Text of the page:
An American in Dortmund: Pulisic on Par with Aubameyang?
When writing a title for an article, you want to tease the audience into clicking and reading the entire piece. I will admit my title for this one was an attempt to at that, as based on talent and experience Christian Pulisic has miles to go to be on par with Pierre-Emerick Aubameyang. However, there is one thing I think both have in common, and that is that both may now be lock first-team selections for Peter Bosz… at the moment. That qualifier will be explained towards the end of this article.
Our week in Pulisic is two matches, one appearance, ninety total minutes (plus stoppage time). Midweek, The Black and Yellow defeated Magdeburg in the Pokal with a mix of starters, substitutes, and players returning from injury. Both Pulisic and Aubameyang were not on the squad that traveled, as both were according to Bosz still recovering from injury. For the American, it was a nagging calf injury. Even leading up to the match against Hannover, the manager cast doubt on the two forwards’ participation.
As we now know, both Aubameyang and Pulisic started and played the full 90 in the match. As we also now know, the two had vastly different matches. Within the disaster, the Gabon international misplayed a number of passes and wasted numerous opportunities both receiving service and creating opportunities. Two examples in the first-half when the match was still in doubt highlight this. The first was in the 18th minute; Pulisic had the ball on the left (this was a theme) and while cutting inside laid off a great pass to his left to Aubameyang with tons of space. The centre-forward had a great chance to put a good cross and find Yarmolenko or a midfield runner but instead shanked the shot over the goal. Six minutes later, Pulisic again beat his defender on the left and put in a near perfect cross across the goal. Aubameyang made a great run but when the ball arrived he weakly stuck out his foot and missed what could have been an easy goal.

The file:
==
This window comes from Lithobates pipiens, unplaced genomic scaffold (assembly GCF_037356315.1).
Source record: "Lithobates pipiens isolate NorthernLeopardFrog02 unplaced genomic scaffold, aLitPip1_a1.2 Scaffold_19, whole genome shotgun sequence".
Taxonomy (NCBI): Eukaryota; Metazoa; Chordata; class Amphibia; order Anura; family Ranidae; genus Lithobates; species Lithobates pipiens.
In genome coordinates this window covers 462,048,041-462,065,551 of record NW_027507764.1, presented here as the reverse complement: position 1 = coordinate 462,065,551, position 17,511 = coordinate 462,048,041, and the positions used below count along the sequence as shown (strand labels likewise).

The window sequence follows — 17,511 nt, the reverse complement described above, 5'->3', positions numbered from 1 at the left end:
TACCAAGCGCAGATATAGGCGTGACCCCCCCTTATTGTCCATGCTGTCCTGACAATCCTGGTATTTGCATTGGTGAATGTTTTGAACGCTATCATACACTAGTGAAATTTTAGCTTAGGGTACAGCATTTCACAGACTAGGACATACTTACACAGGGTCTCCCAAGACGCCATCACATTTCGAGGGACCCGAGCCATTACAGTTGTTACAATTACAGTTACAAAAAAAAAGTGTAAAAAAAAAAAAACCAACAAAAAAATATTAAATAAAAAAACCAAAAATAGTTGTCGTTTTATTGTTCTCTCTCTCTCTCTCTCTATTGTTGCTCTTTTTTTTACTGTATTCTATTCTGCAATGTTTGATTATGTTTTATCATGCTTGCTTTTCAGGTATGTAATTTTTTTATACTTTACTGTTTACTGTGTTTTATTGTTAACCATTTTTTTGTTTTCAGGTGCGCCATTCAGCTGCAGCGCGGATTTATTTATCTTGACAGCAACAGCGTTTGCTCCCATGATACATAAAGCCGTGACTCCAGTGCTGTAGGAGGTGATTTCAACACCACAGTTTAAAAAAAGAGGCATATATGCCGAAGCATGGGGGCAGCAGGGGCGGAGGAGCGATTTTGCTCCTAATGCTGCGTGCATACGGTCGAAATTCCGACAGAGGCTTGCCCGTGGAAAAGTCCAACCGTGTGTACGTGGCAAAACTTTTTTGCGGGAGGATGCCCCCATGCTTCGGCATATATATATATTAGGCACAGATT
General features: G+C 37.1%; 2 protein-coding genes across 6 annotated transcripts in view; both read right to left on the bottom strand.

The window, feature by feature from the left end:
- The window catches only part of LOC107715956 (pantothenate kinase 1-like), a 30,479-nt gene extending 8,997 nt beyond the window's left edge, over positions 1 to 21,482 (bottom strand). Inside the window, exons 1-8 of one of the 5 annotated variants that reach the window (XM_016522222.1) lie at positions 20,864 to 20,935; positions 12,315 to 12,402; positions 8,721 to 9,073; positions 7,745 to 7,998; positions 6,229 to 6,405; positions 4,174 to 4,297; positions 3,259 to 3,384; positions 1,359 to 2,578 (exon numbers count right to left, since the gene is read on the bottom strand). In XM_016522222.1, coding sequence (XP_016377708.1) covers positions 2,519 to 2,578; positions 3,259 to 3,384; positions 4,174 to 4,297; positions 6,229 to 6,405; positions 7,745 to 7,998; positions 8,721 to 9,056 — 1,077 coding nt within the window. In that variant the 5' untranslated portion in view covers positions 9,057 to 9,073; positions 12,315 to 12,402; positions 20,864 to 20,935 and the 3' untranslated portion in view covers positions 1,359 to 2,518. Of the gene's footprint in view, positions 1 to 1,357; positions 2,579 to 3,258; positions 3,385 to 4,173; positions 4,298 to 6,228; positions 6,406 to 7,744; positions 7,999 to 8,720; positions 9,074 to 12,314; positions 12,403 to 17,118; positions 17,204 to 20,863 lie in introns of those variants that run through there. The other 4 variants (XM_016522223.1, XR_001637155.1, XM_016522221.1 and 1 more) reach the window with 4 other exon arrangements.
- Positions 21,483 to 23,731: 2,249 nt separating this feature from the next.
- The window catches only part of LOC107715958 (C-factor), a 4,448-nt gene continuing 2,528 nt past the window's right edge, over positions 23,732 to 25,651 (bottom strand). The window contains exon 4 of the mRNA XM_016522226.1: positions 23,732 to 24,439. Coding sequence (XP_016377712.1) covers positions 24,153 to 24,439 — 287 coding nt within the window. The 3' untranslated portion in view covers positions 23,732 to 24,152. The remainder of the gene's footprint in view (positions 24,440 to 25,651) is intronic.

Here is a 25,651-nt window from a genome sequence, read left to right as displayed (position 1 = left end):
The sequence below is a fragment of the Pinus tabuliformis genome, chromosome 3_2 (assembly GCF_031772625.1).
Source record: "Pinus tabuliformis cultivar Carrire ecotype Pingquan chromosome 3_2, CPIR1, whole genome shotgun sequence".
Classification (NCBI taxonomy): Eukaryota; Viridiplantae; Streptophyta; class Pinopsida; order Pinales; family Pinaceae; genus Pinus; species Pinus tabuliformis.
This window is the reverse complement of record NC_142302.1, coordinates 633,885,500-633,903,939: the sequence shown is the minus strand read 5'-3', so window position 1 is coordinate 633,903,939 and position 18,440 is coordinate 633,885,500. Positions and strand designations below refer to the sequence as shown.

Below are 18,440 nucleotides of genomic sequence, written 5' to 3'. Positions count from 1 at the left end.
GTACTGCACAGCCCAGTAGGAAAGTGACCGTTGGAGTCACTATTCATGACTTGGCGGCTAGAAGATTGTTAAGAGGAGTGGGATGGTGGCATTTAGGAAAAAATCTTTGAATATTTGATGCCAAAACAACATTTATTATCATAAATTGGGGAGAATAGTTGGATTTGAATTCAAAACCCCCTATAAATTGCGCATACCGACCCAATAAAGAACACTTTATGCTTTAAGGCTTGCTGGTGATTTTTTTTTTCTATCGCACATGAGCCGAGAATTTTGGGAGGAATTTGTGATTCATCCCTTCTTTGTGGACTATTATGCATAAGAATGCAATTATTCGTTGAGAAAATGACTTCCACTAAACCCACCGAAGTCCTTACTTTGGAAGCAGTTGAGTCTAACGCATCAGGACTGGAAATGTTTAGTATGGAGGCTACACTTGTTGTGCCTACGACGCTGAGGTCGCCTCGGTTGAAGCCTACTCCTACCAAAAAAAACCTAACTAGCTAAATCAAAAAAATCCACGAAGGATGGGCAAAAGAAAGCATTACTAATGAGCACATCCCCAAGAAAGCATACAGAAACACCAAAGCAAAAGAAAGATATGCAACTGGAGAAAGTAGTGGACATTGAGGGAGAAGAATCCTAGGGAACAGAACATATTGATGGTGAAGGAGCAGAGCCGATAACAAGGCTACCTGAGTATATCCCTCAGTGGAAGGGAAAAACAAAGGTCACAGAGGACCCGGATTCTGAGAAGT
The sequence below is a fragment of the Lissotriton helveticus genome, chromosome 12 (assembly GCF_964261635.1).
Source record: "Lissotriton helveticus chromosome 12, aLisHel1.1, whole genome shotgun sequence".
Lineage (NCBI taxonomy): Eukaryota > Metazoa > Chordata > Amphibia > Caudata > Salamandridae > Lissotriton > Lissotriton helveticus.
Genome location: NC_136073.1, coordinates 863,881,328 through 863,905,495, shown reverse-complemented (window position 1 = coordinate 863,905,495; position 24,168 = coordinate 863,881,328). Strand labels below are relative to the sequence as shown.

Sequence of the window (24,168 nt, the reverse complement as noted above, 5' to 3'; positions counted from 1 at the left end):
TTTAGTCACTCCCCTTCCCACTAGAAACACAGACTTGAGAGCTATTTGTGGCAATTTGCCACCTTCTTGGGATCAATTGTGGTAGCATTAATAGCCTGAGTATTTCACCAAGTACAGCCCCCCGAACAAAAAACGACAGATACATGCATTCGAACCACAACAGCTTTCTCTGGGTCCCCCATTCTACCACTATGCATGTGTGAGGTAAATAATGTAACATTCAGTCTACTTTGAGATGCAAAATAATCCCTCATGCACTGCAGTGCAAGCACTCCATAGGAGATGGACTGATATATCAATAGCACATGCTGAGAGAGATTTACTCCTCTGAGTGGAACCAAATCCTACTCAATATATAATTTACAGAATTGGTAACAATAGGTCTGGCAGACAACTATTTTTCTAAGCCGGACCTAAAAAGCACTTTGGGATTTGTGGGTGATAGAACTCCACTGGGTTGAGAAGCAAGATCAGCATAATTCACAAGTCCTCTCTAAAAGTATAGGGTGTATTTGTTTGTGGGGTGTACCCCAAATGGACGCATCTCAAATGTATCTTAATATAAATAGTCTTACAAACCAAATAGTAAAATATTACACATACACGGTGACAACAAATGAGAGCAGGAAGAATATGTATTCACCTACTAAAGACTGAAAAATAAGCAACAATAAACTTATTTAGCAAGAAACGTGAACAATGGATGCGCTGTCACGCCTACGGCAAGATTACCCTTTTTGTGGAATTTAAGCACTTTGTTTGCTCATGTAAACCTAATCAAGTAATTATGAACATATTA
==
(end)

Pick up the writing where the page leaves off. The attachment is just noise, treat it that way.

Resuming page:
Pulisic was one of the few players who gave Bosz what he wanted from the match – individual skill to create pressure and goal-scoring opportunities. It is a testament to his play and skills that he played the full 90, with Yarmolenko coming off before instead of Pulisic. It seems at this point that Pulisic, despite a low goal output, has used his work rate and ability to create opportunities to earn an almost automatic spot in the starting XI except in matches against lower league sides or to rest. This exalted status may be temporary, however, as Dortmund’s downturn in form continues. At some point, maybe in the near future, Bosz will need to make changes to his strategy, formation, or preferred starting XI, or some combination of those three. Then, even with his good play, Pulisic could make way for players returning from injury simply because the manager wants to try something different. Until then, Pulisic seems to have earned his manager’s trust.